The more conventional female occupation of Sewing Mistress continued to grow although whether they were teaching in schools or privately is unclear. The Embroidery School had closed, one reason that is claimed being the death of the Countess who drafted the designs but, if it had been an economic success, then I am sure that particular obstacle would have been overcome. The teaching of sewing, at least as a separate specialism, appears to all-but disappeared during the next decade.
Men, meanwhile, continued with their craft of Boat-Building in the Bays and at Strond.
Policing continued to employ merely two Constables, one in Tarbert and his colleague at An-t-Ob. This situation remained the same through up to at least the start of the 20thC.
In 1894 the Picture Postcard was introduced and the census had recorded a Post Master at Tarbert, a Sub-Post-Master on Scalpay and Mary Galbraith , Post Mistress at An-t-Ob. Her replacement runner for the deceased Roderick was 26 year-old John Macdonald.
The next year Mrs S Macdonald, wife of Roderick the Farmer just outside An-t-Ob, wrote an account of the Countess of Dunmore for the Scottish home Industries Association. In the same year, by the way, the Crofter’s Commission Report allowed 1 horse, 4 cows and 20 sheep per croft in Strond. Mrs Macdonald’s account is syrupy and obsequious in the extreme. Unfortunately many take it as first-hand evidence, despite the fact that Mrs Macdonald was describing events almost, but not quite, before she was born. She was also writing from the perspective of a Farmer’s wife whose husband’s farm was on the South Harris Estate owned by the son of the late Countess. She was unlikely to write anything that might upset the 7th Earl. It also served to maintain the smokescreen that had been erected between the Clearances and the Dunmore’s involvement in them. Or, perhaps, more a Clo Mor of invisibility, rather than a smokescreen? Four years later, in 1899, the Duchess of Sutherland wrote an article for The Land Magazine that provides a more sober and realistic account both of the situation then current and the history of the industry.
As far as I can tell, there has been some confusion and conflation of these two separate accounts and, as the latter is the lesser-known, he are some extracts:
The Revival of Home Industries By the DUCHESS OF SUTHERLAND The Land Magazine January 1899
To take the case of Scotland in particular, leaving sea-fishing out of account, the crofters and cottars of the Western Islands have no alternative employment.
In Harris and Lewis there is no land for them to cultivate.
Their crofts, hardly worthy of the name, scattered about the rocks and stones of the wildest hills, afford them but the most meagre sustenance.
The people are simple and uncomplaining; the women, who work day after day at the tweed, are most industrious.
They are, of course, ignorant of economic conditions, and they can hardly understand the dread power of machinery competition in the South. “If the sale of the tweed fails,” they say, “we shall starve”, and they speak the truth.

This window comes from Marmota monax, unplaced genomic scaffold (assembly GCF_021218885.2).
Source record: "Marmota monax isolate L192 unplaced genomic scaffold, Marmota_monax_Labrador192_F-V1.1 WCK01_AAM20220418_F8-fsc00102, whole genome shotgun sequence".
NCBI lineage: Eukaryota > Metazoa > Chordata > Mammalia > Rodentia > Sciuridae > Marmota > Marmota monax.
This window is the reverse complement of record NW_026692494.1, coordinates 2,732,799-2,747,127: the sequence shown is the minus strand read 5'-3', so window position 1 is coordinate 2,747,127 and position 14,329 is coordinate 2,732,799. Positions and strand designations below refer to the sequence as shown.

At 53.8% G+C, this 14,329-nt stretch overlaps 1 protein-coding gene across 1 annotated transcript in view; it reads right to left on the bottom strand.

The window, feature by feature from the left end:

The Scottish Home Industries Association is not ignorant of economic conditions ; it knows full well the mastery of them, and it occupies the paradoxical position of discouraging an industry even while supporting it.
Its advice to the girls and boys of the younger generation is, Do not think that if you spin and weave you can always earn your daily bread. Go South and learn trades, neglect no chance of education that will bring you new hope, and more money to your native island.
We will do all we can to save your old industry for this generation, perhaps for the next, but the days of its prosperity have gone by, and this is no time for sentiment.
You cannot rely on this occupation as a means of livelihood, even from year to year.
It may seem strange that I should start on so pessimistic a note.
I do so because there has been confusion or ignorance in the minds of some on the subject of Highland industries. Few have realised what the sale or non-sale of tweed means to the workers; some have even thought that the whole thing was confined to the aesthetic fancies of a few philanthropic ladies.
I would, indeed, it were! How easy our task, if it were merely an interesting addition to more remunerative employment, if the industry could be directed and guided solely in the leisure hours of My Lady Bountiful!
But what in reality is this industry ? It is an industry seeking a fair place in the commercial world. It is an industry on which thousands of lives are dependent.
With the warning whirr of the factory sounding in our ears, we give good advice for the future; but for our own time, we protect the industry with all the force that in us lies, and we arm ourselves, for the sake of the people for whom we fight, with the methods of trade – that is, we know we must establish our reputation by our commercial soundness.
The Association is not ashamed of being a trading concern. It works for a poverty-stricken people, and is forced to accept the conditions of the trading world, or submit to failure. It has been said for instance, ” Why do you not encourage ” your old spinners to spin blankets?” but there is no market for homespun-blankets. Give the old woman, if you will, other employment for the day-time, to earn her food, and she will spin blankets in the evening for sentiment.
Others again have remarked on the barbarity of using chemical dyes to supersede the vegetable concoctions gathered on the hillside. This is indeed rarely done, but when an order comes from a lady of fashion for a roll of bright blue or scarlet tweed (she will have none of the dingy brown), surely we take the order,, for it brings the spinner bread to eat, and we risk the condemnation of all the romanticists.
And yet I too can be romantic! Who is not, who lives long enough among the lights and shadows of our Highland hills ?
There must be many Highland hearts that beat faster it they remember the peaty atmosphere of the old ” black house”‘ where the cailleach sits spinning and crooning, her Gaelic legends from the hills of dream.
In 1858 the late Lady Dunmore was a mother to her people in Harris. The tweed was then a novelty in the South, and she would sell a good deal for them, getting four shillings and even four shillings and sixpence per yard wholesale.
It has been brought against our Association in blame that we no longer pay the people these prices. Unfortunately the output of tweed is so enormously increased and machinery competition is so formidable that the market does not permit us to pay philanthropic prices.